Art and literature

In college, I changed majors a half dozen times. There's no exaggeration there. I couldn't seem to settle myself into one specific course of study because I wanted to study it all. And all of it, many would argue, were degrees that would lead nowhere.

I fell in love with the humanities. My mythology class was so interesting I became obsessed with the texts we were assigned -- so much so that I decided to read and research more on my own, outside of the context of the class. My philosophy classes were gripping, and I discovered how much I enjoyed engaging in intellectual (and passionate) debates over morality. Of course there were a number of literature and publishing classes that lifted me up into the clouds and ultimately convinced me to take the leap and major in creative writing and English. But one of the classes that sticks in my mind even to this day was my art history class.

Art was always something I appreciated, but from afar. I cannot paint, I cannot sculpt. Hell, I can't even sketch well. (Though I can draw a pretty wicked Teenage Mutant Ninja Turtle. Not exactly museum worthy work though, is it?) Because I'm so atrocious at art, I'd only taken a few necessary art classes during elementary and middle school. They were tolerable, but never took hold in me because, like I said, I sucked. I sucked hard.

This art history class, though. This one hit the mark -- I didn't have to draw, I only had to look. Sitting on the bottom shelf of my bookcase is the Big Art Book, and I take it out at least once a month to stare at some of my favorite pieces. Like I did during the class, I study the techniques and colors, the styles and the artists. I read as little or as much into the art as I want; create my own story or read about the artists' intentions. God, I love it. And I love art. But that's not what I do: I write.

Which leads me to the literature bit of this post. One of my lowkey favorite authors of late is Donna Tartt. The first novel I read of hers was The Secret History and I have never sat so in awe of a work of fiction as I did when I finished that book. She had such an artistic way with her words -- something that stretched beyond poetry. Her language wasn't necessarily overly flowery or complicated, it was the ideas that brought the fascination; the crafting of her characters, of the world they occupied, was stunning to say the least. It took little convincing for me to want to pick up another one of her novels, and so I did.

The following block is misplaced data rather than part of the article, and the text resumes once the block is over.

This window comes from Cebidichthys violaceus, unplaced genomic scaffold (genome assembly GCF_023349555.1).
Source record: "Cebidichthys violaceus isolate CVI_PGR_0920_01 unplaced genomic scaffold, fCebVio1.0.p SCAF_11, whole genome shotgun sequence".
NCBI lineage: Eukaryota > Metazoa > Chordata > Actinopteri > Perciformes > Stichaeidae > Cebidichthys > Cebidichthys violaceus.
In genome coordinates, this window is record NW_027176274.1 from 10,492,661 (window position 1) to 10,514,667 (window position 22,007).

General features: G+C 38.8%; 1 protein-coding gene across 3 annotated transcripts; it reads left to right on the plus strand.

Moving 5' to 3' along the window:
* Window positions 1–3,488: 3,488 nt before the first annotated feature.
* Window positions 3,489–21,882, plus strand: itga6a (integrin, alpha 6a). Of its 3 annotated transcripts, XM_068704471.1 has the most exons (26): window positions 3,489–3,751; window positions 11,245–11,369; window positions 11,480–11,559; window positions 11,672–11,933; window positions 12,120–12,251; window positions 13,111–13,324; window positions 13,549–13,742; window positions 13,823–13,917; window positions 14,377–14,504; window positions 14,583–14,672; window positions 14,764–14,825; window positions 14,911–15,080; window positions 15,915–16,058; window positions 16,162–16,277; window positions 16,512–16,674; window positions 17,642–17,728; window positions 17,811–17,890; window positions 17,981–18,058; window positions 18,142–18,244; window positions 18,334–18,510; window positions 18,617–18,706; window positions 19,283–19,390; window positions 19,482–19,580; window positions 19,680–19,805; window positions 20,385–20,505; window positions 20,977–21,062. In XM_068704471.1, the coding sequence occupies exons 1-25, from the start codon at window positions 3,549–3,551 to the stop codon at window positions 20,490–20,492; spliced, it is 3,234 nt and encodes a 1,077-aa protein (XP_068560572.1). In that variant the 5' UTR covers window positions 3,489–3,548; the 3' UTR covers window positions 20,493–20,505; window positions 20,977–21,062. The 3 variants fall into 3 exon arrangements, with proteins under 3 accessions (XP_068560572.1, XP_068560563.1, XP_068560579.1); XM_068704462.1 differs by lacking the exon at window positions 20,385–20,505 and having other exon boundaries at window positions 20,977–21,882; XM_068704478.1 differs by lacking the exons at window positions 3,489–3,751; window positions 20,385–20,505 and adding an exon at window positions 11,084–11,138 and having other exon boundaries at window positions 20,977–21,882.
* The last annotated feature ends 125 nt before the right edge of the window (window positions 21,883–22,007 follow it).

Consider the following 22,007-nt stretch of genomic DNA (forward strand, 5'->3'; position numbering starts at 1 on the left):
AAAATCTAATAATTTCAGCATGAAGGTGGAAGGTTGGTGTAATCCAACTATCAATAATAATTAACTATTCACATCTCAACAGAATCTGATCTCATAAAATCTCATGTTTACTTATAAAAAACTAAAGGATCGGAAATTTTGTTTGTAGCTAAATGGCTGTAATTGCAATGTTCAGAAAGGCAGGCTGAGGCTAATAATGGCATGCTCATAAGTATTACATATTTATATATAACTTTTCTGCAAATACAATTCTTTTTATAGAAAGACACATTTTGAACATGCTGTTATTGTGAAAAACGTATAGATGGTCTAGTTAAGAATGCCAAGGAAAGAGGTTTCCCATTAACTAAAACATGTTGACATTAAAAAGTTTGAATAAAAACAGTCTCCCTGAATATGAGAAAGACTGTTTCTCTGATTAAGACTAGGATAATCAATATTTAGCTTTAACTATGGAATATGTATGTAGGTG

I just started reading The Goldfinch this morning. It arrived in the mail yesterday and I was surprised at how big the book is. It's easily twice the length of The Secret History. I hardly read the synopsis when I bought it off Amazon, but this morning, when I woke up early so I could start this beast (yes, I get it, I'm super lame but whatever), I scanned the back cover.

Here's what I know about the book: It follows Theo after he loses his mother in an accident. (That accident is an explosion at a museum. I just finished that bit this morning. Wow, was it well written.) He's taken in by a rich family because he is fatherless (presumably because his father left, I'm gathering). Dealing with his grief over the loss of his mother, he becomes obsessed with a small painting of, you guessed it, a goldfinch. Somehow, this leads to him discovering the underworld of art and shit gets real.

Already, I'm hooked. Anything with "the underworld of art" in the summary, and I'm in. I can't wait to read a book that contains the cross section of all that I love: art, mystery, and incredible writing.

One thing I will say about Donna Tartt is that her novels are not only interesting, and her writing is not only crisp and exact, but her work is inspiring. After The Secret History, I was compelled to sit down and write something that could be even half as masterful. Of course, I could never replicate her style, even if I tried. It's a style I enjoy reading, but not a style that comes naturally to me in my own work. And that's okay. Art isn't supposed to be the same, and the voice of an author should be as unique as the brushstrokes of a painter. I'm turning that envy in to drive and determination, and someday, I hope it will all click into place.

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